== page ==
Jenny Mandelbaum uses Conversation Analysis to examine how a variety of aspects of the organization of interaction pertain to social relationships and identities. Her work focuses on the everyday lives of families. Her published work includes studies of storytelling, repair organization, the management of social knowledge (epistemics), and the implementation and consequences of such actions as recruiting assistance from others, requesting, offering, assessing, and complaining.
The University of Texas at Austin
Ph.D., Communication Studies
The University of Texas
M.A., Communication Studies
B.A., French and Philosophy
Jenny Mandelbaum's research uses the methods of Conversation Analysis to examine everyday talk-in-interaction. She is particularly interested in how a variety of aspects of the organization of interaction pertain to social relationships and identities. Her work includes studies of storytelling, repair organization, the management of social knowledge (epistemics), and the implementation and consequences of such actions as recruiting assistance from others, requesting, offering, assessing, and complaining. She is currently working with a large database of field video-recordings of families engaged in routine activities (eating meals, preparing and cleaning up from them, “hanging out” in front of the TV, doing homework, etc.). Currently, she is exploring how parents (and other family members) respond to children’s (including grown children’s) social infractions.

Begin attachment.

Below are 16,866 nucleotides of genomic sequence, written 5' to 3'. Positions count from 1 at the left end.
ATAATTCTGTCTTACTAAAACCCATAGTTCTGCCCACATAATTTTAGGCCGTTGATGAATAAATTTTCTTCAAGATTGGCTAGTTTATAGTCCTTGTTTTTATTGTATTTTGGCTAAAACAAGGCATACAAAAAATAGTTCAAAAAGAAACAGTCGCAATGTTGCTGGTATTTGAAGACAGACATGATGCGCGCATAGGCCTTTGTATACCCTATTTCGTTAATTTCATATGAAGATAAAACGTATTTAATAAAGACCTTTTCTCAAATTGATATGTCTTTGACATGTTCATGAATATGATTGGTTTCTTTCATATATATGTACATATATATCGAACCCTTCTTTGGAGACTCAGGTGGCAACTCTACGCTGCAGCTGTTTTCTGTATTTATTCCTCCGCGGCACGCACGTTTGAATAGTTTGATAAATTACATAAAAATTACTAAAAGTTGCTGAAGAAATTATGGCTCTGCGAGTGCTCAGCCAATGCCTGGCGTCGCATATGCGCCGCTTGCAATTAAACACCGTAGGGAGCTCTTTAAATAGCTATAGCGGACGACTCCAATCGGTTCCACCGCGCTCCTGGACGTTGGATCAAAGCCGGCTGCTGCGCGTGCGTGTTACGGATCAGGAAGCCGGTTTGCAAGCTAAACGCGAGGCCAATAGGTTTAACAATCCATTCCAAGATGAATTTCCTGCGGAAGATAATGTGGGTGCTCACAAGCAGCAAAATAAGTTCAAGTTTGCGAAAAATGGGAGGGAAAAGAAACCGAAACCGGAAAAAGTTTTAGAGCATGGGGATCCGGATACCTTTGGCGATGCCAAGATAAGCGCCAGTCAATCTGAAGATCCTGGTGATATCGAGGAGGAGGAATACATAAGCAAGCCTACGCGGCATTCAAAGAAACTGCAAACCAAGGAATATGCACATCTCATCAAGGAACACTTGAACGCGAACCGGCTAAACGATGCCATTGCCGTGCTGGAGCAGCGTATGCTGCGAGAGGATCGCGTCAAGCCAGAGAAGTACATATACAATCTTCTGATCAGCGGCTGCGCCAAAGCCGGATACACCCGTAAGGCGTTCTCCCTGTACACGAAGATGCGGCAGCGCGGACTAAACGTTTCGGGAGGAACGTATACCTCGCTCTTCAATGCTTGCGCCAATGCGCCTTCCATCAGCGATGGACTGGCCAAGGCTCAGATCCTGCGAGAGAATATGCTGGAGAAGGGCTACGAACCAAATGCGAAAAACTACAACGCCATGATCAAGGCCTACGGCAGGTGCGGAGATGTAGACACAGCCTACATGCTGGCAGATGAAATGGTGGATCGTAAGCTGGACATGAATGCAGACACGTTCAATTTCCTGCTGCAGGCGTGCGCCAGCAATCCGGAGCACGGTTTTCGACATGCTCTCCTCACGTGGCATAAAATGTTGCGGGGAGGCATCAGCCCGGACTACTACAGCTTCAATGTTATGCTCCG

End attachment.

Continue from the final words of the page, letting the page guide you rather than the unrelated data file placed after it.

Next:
She has been a faculty member at Rutgers for nearly 30 years and served as department chair from 2003-2006. She teaches the department's Introduction to Communication (Comm 101), in addition to teaching Family Communication; Relationships and Identities in Interaction; Language, Behavior and Communication; and Interpersonal Communication. She teaches Honors Seminars for the SAS Honors Program in Storytelling in Everyday Conversation, and Communication and Construction of Family. She also teaches two Byrne Seminars: How to do things with storytelling; and (with Galina Bolden) "It's Not Fair!": Complaining in Everyday Conversation.
- Health, Wellness, and Interaction
- Health Interaction
- Conversation Analysis
- Children and Families
- Health Communication
- Family Communication
- Qualitative Research
- Young Adults
Centers, Labs, and Clusters
Mandelbaum, J. (2014). How to do things with requests: Requests sequences at the family dinner table. Drew, P. & Couper-Kuhlen, E. (Eds.) Requesting in Social Interaction (pp. 215-241). Amsterdam: John Benjamins.
Kitzinger, C. & Mandelbaum, J. (2013). Word selection and social identities in talk-in-interaction. Communication Monographs, 80, 2, 176-198.
Mandelbaum, J. (2013). Storytelling in conversation. In Sidnell, J. & Stivers, T. (Eds.) Handbook of Conversation Analysis (pp. 492-508). Cambridge: Cambridge University Press.
Awards & Recognitions
Top Four Competitive Paper Award, Language and Social Interaction Division, National Communication Association, 2013
Warren I. Susman Award for Excellence in Teaching, Rutgers University, 2000
Teaching Excellence Award, School of Communication Information and Library Studies, Rutgers University, 2000